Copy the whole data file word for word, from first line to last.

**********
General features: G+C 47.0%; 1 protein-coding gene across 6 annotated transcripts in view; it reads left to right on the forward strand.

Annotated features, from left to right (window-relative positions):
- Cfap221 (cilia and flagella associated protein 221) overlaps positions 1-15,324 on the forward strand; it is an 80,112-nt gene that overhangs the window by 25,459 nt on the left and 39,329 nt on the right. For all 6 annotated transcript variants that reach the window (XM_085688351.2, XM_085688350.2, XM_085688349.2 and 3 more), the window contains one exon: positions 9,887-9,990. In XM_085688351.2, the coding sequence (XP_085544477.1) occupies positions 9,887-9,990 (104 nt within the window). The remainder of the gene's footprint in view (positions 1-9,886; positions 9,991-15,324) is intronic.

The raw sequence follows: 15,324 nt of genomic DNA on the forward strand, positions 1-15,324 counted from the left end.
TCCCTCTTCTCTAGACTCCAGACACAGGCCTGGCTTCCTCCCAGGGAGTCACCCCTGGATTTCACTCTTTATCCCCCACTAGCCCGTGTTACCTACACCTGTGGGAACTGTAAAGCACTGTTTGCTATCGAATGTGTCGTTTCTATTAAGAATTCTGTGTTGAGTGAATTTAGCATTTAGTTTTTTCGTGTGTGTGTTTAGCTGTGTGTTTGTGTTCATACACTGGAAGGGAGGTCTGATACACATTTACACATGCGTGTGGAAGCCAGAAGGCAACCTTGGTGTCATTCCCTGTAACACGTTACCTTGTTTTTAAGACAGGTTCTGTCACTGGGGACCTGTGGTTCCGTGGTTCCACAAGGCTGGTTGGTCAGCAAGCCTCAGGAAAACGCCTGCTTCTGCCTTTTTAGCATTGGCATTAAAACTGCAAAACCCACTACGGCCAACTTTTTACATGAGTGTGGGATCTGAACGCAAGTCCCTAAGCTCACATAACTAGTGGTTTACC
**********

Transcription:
General features: G+C 47.0%; 1 protein-coding gene across 6 annotated transcripts in view; it reads left to right on the forward strand.

Annotated features, from left to right (window-relative positions):
- Cfap221 (cilia and flagella associated protein 221) overlaps positions 1-15,324 on the forward strand; it is an 80,112-nt gene that overhangs the window by 25,459 nt on the left and 39,329 nt on the right. For all 6 annotated transcript variants that reach the window (XM_085688351.2, XM_085688350.2, XM_085688349.2 and 3 more), the window contains one exon: positions 9,887-9,990. In XM_085688351.2, the coding sequence (XP_085544477.1) occupies positions 9,887-9,990 (104 nt within the window). The remainder of the gene's footprint in view (positions 1-9,886; positions 9,991-15,324) is intronic.

The raw sequence follows: 15,324 nt of genomic DNA on the forward strand, positions 1-15,324 counted from the left end.
TCCCTCTTCTCTAGACTCCAGACACAGGCCTGGCTTCCTCCCAGGGAGTCACCCCTGGATTTCACTCTTTATCCCCCACTAGCCCGTGTTACCTACACCTGTGGGAACTGTAAAGCACTGTTTGCTATCGAATGTGTCGTTTCTATTAAGAATTCTGTGTTGAGTGAATTTAGCATTTAGTTTTTTCGTGTGTGTGTTTAGCTGTGTGTTTGTGTTCATACACTGGAAGGGAGGTCTGATACACATTTACACATGCGTGTGGAAGCCAGAAGGCAACCTTGGTGTCATTCCCTGTAACACGTTACCTTGTTTTTAAGACAGGTTCTGTCACTGGGGACCTGTGGTTCCGTGGTTCCACAAGGCTGGTTGGTCAGCAAGCCTCAGGAAAACGCCTGCTTCTGCCTTTTTAGCATTGGCATTAAAACTGCAAAACCCACTACGGCCAACTTTTTACATGAGTGTGGGATCTGAACGCAAGTCCCTAAGCTCACATAACTAGTGGTTTACC